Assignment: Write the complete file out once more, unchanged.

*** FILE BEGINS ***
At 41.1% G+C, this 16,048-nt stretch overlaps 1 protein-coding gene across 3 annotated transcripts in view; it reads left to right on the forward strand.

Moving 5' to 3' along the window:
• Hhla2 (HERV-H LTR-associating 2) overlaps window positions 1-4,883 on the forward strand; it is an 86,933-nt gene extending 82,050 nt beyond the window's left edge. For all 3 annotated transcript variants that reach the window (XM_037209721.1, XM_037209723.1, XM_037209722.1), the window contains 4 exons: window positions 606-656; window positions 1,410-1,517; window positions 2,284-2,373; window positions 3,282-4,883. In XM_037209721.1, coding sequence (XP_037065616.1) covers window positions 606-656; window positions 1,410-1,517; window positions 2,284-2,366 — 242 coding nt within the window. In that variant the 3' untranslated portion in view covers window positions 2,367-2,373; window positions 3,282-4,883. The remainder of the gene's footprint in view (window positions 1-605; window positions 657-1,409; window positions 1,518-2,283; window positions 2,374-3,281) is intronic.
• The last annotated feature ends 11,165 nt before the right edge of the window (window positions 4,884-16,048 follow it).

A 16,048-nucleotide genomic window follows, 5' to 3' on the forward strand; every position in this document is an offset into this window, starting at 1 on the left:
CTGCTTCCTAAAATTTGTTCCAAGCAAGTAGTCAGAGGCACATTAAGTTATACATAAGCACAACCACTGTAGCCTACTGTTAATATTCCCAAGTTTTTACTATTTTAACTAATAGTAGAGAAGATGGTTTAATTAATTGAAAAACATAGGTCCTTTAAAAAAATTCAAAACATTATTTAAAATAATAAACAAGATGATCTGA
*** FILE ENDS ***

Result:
At 41.1% G+C, this 16,048-nt stretch overlaps 1 protein-coding gene across 3 annotated transcripts in view; it reads left to right on the forward strand.

Moving 5' to 3' along the window:
• Hhla2 (HERV-H LTR-associating 2) overlaps window positions 1-4,883 on the forward strand; it is an 86,933-nt gene extending 82,050 nt beyond the window's left edge. For all 3 annotated transcript variants that reach the window (XM_037209721.1, XM_037209723.1, XM_037209722.1), the window contains 4 exons: window positions 606-656; window positions 1,410-1,517; window positions 2,284-2,373; window positions 3,282-4,883. In XM_037209721.1, coding sequence (XP_037065616.1) covers window positions 606-656; window positions 1,410-1,517; window positions 2,284-2,366 — 242 coding nt within the window. In that variant the 3' untranslated portion in view covers window positions 2,367-2,373; window positions 3,282-4,883. The remainder of the gene's footprint in view (window positions 1-605; window positions 657-1,409; window positions 1,518-2,283; window positions 2,374-3,281) is intronic.
• The last annotated feature ends 11,165 nt before the right edge of the window (window positions 4,884-16,048 follow it).

A 16,048-nucleotide genomic window follows, 5' to 3' on the forward strand; every position in this document is an offset into this window, starting at 1 on the left:
CTGCTTCCTAAAATTTGTTCCAAGCAAGTAGTCAGAGGCACATTAAGTTATACATAAGCACAACCACTGTAGCCTACTGTTAATATTCCCAAGTTTTTACTATTTTAACTAATAGTAGAGAAGATGGTTTAATTAATTGAAAAACATAGGTCCTTTAAAAAAATTCAAAACATTATTTAAAATAATAAACAAGATGATCTGA